Published online Wednesday in the U.S. Centers for Disease Control and Prevention's journal Emerging Infectious Diseases, the study by Wayne State University researchers included 289 raw meat samples from 30 grocery stores in Detroit. Of those, six samples — three chicken, two beef and one turkey — tested positive for MRSA, methicillin-resistant Staphylococcus aureus.
"Basically all meat categories have MRSA," said Yifan Zhang, a WSU assistant professor in the department of nutrition and food science. "But the prevalence of this bacteria is not as high as you would find in other food-borne bacteria, like salmonella."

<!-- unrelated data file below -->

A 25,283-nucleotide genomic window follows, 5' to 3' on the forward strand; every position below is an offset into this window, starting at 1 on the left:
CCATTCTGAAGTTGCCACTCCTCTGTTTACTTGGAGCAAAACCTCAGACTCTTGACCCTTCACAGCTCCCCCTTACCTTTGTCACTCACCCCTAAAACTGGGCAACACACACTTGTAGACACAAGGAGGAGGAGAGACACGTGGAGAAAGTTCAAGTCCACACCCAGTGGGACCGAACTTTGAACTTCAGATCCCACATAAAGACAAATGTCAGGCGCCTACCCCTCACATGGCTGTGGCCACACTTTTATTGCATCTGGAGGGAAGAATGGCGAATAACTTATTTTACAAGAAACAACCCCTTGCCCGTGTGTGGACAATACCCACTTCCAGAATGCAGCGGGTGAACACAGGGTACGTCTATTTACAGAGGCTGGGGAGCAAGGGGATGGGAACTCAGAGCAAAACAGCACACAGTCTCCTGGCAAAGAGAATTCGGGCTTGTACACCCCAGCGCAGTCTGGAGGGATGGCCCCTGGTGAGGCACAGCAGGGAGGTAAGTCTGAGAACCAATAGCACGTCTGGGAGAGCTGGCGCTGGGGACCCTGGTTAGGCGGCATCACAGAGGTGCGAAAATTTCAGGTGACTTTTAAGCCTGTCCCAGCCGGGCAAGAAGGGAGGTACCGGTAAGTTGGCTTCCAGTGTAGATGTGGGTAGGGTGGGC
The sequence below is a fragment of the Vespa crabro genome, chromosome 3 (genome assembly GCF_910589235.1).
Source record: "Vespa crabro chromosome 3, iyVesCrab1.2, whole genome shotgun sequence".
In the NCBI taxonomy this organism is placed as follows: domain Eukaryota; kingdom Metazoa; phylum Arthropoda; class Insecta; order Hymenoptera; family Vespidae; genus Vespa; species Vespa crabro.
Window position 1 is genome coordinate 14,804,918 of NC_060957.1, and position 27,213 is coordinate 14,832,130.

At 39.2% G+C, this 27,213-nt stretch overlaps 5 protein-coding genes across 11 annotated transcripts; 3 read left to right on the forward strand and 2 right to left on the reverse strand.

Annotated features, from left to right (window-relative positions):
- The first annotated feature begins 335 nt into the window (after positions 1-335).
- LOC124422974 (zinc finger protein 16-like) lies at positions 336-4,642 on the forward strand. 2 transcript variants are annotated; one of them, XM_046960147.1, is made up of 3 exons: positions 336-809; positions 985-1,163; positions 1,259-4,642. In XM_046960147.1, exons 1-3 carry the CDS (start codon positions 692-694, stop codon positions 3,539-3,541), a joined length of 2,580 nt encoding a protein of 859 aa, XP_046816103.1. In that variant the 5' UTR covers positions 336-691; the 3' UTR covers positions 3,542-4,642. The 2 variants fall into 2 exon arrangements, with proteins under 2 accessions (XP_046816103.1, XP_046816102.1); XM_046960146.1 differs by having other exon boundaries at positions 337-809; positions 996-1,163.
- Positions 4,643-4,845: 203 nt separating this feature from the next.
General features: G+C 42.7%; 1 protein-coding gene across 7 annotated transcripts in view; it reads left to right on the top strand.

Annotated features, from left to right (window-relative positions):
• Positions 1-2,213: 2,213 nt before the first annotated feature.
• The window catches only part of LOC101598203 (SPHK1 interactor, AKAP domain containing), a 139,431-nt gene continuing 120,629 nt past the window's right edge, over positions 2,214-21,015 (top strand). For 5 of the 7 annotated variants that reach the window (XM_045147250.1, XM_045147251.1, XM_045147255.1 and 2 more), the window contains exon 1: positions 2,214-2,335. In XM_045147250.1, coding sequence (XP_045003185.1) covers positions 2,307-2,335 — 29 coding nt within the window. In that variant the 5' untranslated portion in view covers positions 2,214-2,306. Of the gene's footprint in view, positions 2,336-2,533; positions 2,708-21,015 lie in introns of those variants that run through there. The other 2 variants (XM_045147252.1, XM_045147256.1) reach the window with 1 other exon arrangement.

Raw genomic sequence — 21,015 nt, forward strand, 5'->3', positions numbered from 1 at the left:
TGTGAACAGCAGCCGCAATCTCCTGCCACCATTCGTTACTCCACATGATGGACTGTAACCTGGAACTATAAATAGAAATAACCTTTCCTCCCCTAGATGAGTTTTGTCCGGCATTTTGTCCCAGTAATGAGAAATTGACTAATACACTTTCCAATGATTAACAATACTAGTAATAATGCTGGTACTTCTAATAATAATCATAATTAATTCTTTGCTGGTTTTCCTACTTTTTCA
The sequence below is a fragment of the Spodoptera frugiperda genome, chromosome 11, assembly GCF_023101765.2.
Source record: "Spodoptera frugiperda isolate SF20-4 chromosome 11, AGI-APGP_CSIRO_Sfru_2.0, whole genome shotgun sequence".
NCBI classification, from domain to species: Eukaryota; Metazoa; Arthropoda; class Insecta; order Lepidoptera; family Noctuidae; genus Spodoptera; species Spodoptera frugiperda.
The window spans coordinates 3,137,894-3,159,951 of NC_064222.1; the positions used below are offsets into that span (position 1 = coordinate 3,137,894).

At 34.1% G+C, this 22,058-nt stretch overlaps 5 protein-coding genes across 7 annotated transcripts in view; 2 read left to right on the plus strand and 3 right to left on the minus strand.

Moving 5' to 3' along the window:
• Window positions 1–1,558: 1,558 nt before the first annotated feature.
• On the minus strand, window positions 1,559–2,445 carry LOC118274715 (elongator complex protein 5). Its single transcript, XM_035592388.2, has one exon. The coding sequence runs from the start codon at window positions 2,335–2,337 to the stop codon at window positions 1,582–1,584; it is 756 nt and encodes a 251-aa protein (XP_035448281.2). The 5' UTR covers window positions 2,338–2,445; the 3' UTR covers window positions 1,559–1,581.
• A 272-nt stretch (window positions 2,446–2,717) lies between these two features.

Even so, Zhang said people can get infection from handling the food if they have a wound or cut on hand or skin and don't wear gloves. She advised cooking meat well to kill off the MRSA bacteria before consumption.
Source: Detroit News